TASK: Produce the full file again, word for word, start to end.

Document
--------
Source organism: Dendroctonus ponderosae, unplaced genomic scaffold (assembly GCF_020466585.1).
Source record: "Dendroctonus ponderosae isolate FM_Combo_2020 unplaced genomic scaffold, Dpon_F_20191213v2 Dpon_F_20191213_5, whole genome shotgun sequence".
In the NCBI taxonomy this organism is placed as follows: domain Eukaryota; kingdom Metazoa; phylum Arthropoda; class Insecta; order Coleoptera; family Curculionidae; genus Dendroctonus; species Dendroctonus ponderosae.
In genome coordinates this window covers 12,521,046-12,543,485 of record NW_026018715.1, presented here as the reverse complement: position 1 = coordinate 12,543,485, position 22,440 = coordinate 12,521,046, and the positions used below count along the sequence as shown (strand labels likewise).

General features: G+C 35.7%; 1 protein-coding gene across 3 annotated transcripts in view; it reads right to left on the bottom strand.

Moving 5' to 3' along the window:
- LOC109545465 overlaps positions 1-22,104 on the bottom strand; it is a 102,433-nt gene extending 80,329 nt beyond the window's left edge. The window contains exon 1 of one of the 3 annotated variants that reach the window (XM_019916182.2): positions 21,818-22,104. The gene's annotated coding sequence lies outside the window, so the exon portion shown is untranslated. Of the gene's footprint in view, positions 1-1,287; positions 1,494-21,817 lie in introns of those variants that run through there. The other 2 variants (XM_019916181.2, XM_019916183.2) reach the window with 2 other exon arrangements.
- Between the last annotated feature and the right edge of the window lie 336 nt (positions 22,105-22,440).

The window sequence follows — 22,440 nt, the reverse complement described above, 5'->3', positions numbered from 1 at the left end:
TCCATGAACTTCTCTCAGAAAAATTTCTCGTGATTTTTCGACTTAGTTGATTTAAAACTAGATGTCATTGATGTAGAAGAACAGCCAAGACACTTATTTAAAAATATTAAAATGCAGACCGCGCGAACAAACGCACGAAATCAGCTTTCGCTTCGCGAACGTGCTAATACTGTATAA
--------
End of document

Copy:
Source organism: Dendroctonus ponderosae, unplaced genomic scaffold (assembly GCF_020466585.1).
Source record: "Dendroctonus ponderosae isolate FM_Combo_2020 unplaced genomic scaffold, Dpon_F_20191213v2 Dpon_F_20191213_5, whole genome shotgun sequence".
In the NCBI taxonomy this organism is placed as follows: domain Eukaryota; kingdom Metazoa; phylum Arthropoda; class Insecta; order Coleoptera; family Curculionidae; genus Dendroctonus; species Dendroctonus ponderosae.
In genome coordinates this window covers 12,521,046-12,543,485 of record NW_026018715.1, presented here as the reverse complement: position 1 = coordinate 12,543,485, position 22,440 = coordinate 12,521,046, and the positions used below count along the sequence as shown (strand labels likewise).

General features: G+C 35.7%; 1 protein-coding gene across 3 annotated transcripts in view; it reads right to left on the bottom strand.

Moving 5' to 3' along the window:
- LOC109545465 overlaps positions 1-22,104 on the bottom strand; it is a 102,433-nt gene extending 80,329 nt beyond the window's left edge. The window contains exon 1 of one of the 3 annotated variants that reach the window (XM_019916182.2): positions 21,818-22,104. The gene's annotated coding sequence lies outside the window, so the exon portion shown is untranslated. Of the gene's footprint in view, positions 1-1,287; positions 1,494-21,817 lie in introns of those variants that run through there. The other 2 variants (XM_019916181.2, XM_019916183.2) reach the window with 2 other exon arrangements.
- Between the last annotated feature and the right edge of the window lie 336 nt (positions 22,105-22,440).

The window sequence follows — 22,440 nt, the reverse complement described above, 5'->3', positions numbered from 1 at the left end:
TCCATGAACTTCTCTCAGAAAAATTTCTCGTGATTTTTCGACTTAGTTGATTTAAAACTAGATGTCATTGATGTAGAAGAACAGCCAAGACACTTATTTAAAAATATTAAAATGCAGACCGCGCGAACAAACGCACGAAATCAGCTTTCGCTTCGCGAACGTGCTAATACTGTATAA